Survey exposes American ‘apathy’ toward Arab world

Survey exposes American ‘apathy’ toward Arab world
Updated 02 May 2017

Survey exposes American ‘apathy’ toward Arab world

Survey exposes American ‘apathy’ toward Arab world

DUBAI: Citizens of the US have a widespread “apathy” toward the Arab world, with Americans showing huge gaps in knowledge about the region, an Arab News/YouGov poll shows.
The “The Arab Image in the US” survey, carried out from March 17 to 21, found that 65 percent of the respondents admitted to knowing little about the Arab world, with 30 percent having no interest in finding out more about the region.
Most Americans do not follow news about the Arab world, the survey of 2,057 people showed. The amount of negative news coming from the region was cited as the biggest reason for this.
Kailash Nagdev, managing director for YouGov in the Middle East and North Africa, said the overall poll results revealed a “lack of interest” in the Arab world among Americans.
“The fact that 75 percent of Americans (who consume international news) do not follow the news about the Arab world and 65 percent of Americans do not know much about the Arab world, shows the indifference and apathy toward the region,” Nagdev said.
This exacerbates the region’s poor image in the West, the research expert added.
“The negative perception of the Arab world is largely driven by non-followership of the news regarding the Arab world. The huge knowledge gap is further accentuated by the news cycle driven by negative stories on war and terrorism,” Nagdev said.
“The lack of knowledge is also unsettling given the influence and power of the US in the region, with a huge military presence.”
But despite the “apathy,” there were signs that American consumers wanted more news from the region.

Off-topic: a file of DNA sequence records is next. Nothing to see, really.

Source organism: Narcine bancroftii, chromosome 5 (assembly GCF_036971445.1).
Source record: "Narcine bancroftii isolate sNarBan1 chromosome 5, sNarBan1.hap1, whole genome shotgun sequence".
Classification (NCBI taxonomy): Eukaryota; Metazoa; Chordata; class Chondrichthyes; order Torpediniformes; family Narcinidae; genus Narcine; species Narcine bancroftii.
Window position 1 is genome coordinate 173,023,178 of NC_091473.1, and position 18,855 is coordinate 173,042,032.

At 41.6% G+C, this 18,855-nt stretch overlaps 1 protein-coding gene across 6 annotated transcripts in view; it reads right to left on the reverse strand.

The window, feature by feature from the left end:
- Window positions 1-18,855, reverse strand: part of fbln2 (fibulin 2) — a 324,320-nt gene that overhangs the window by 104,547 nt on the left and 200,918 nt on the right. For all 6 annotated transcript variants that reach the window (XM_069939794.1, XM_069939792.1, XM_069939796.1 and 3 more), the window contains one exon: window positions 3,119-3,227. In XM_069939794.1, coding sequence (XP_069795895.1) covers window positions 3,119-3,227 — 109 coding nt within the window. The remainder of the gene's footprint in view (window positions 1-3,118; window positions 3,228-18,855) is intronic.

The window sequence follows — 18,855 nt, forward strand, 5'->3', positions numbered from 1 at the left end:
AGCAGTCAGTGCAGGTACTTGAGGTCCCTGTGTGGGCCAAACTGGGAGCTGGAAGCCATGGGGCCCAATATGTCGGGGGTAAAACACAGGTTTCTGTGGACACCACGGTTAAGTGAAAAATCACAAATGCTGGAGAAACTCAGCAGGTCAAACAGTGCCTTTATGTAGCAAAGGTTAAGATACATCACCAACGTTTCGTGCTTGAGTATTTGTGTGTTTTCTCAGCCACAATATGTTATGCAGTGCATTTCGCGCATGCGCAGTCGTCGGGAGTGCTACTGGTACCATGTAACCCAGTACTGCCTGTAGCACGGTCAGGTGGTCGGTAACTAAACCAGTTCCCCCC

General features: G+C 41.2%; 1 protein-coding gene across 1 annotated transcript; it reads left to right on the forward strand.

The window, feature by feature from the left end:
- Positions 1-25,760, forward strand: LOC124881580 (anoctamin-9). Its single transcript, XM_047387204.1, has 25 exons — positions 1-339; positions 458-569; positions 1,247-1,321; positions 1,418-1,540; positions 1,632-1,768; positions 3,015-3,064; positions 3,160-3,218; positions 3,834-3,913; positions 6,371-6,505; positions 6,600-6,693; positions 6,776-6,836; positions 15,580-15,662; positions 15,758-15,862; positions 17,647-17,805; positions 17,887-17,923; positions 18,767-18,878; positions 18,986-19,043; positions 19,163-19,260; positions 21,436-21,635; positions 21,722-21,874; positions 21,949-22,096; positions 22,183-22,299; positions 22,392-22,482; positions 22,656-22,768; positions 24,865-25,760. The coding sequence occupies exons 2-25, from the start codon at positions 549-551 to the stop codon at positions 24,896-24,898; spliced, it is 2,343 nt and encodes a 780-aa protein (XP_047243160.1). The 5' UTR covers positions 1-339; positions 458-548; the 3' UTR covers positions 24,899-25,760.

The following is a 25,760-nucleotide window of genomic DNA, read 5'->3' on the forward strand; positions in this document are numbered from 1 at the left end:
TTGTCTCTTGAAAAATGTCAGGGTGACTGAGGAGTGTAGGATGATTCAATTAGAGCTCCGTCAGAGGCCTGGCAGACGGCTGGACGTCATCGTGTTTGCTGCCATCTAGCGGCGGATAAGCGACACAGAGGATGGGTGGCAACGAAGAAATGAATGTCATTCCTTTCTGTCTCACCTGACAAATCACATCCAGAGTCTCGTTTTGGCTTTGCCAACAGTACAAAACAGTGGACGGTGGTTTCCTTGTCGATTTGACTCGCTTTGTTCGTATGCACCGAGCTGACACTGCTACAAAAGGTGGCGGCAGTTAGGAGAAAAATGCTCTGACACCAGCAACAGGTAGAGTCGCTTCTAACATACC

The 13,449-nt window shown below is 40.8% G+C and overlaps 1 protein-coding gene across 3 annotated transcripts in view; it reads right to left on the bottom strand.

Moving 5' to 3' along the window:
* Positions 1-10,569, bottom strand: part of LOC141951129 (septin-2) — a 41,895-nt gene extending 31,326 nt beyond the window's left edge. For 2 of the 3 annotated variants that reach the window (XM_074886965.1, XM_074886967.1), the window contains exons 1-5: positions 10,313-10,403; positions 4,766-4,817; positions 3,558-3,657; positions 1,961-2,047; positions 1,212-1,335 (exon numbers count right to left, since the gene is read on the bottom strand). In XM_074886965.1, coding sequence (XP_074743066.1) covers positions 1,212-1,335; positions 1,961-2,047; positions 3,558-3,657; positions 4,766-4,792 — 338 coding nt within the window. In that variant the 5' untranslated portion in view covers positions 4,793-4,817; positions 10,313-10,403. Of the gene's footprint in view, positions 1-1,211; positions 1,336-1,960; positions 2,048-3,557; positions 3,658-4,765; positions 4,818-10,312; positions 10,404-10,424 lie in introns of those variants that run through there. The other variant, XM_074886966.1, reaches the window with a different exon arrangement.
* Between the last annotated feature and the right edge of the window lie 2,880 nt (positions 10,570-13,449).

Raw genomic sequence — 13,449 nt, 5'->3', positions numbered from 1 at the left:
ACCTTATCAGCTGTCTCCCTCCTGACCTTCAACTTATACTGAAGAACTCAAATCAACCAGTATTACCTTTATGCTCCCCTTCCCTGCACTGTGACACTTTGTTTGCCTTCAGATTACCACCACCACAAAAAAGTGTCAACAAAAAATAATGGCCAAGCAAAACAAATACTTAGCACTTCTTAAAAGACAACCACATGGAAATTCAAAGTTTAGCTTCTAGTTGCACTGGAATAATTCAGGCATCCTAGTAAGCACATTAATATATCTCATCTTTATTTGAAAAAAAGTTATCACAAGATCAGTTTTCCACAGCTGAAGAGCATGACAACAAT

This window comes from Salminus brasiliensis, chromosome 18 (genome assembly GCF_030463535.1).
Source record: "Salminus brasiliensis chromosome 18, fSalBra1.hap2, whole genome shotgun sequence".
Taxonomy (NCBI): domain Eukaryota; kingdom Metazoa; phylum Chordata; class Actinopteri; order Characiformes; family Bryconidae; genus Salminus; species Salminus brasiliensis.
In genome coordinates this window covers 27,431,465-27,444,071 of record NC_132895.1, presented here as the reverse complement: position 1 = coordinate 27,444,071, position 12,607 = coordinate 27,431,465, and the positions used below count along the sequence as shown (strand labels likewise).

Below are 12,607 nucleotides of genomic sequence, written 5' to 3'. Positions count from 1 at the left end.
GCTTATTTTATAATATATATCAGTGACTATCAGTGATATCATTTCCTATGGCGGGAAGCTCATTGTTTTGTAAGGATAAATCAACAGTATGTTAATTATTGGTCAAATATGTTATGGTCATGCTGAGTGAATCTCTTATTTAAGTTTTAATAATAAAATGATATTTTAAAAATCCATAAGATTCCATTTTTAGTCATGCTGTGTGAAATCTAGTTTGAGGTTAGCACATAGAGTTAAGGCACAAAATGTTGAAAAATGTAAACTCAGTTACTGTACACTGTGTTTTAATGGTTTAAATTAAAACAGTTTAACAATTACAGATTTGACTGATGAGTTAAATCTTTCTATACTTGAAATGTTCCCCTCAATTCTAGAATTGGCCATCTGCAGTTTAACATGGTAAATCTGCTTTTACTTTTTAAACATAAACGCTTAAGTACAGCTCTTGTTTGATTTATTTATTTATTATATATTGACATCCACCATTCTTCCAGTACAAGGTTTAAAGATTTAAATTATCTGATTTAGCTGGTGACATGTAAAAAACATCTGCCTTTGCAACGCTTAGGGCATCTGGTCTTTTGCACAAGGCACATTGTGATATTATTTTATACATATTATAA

Just over half the respondents said the US media do not provide enough coverage of the Arab world and more than a third of the Americans polled said they want more news about Arab society issues, arts, science and culture.
This is a clear opportunity for the Middle East’s media outlets, Nagdev said.
“On a positive note, over half of the respondents believe media could play a positive role in better defining the image of the Arab world. This is a fantastic opportunity for the local media to expand their presence and influence in the US,” he said.
“This probably is the best time for the Arab media outlets to increase their presence in the US through social media channels, which rate among the top news sources, especially for the younger audience with no pre-conceived notions about the Arab world.”

The Arab… what?
Despite that, the poll revealed very low awareness levels of the Arab world in a sample of Americans — something that Nagdev linked to the “negative perception” the region has in the West.
The “knowledge gap” varied according to political affiliation: 42 percent of Democrat voters claim they do not know much about the Arab world but are eager to learn more, compared with 26 percent of Republican voters.
When shown three different maps, one of which illustrated the Arab World accurately, just 19 percent of respondents correctly identified a map of the Arab world, with 34 percent choosing an incorrect map that also highlighted Iran and 25 percent selecting an incorrect map that excluded some North African countries.
More than a fifth of the respondents said Agrabah — the fictional city from “Aladdin” — is a real part of the Arab world. Most respondents to the Arab News/YouGov poll were unaware that Iran had never been attacked by Daesh — with only 20 percent stating this. But 45 percent of the respondents correctly identified Saudi Arabia as the country that founded the Islamic military alliance to combat Daesh. But over three-quarters of the American respondents would not consider traveling to the Arab world. Of those, 39 percent would not consider it because they believe the whole region is too dangerous, while another 37 percent just do not find it appealing.
Again, there was a divide according to political affiliation: Republican voters were most likely to reject the idea of visiting the Arab world due to finding it too dangerous, with 52 percent claiming this, compared to 32 percent of Democrat voters.
“It is a shame that 76 percent of Americans would not travel to the region, given the rich historical and cultural significance of the region. Cities such as Dubai have established a strong tourism brand that attracts over 14 million tourists each year,” Nagdev said.
“However, the recent events have meant a decline in tourism numbers to places such as Egypt and Jordan, which are largely dependent on the tourism industry… Perhaps with Dubai hosting the World Expo in 2020 and Qatar hosting the FIFA World Cup in 2022, the next few years will be crucial in redefining the image of the Middle East.”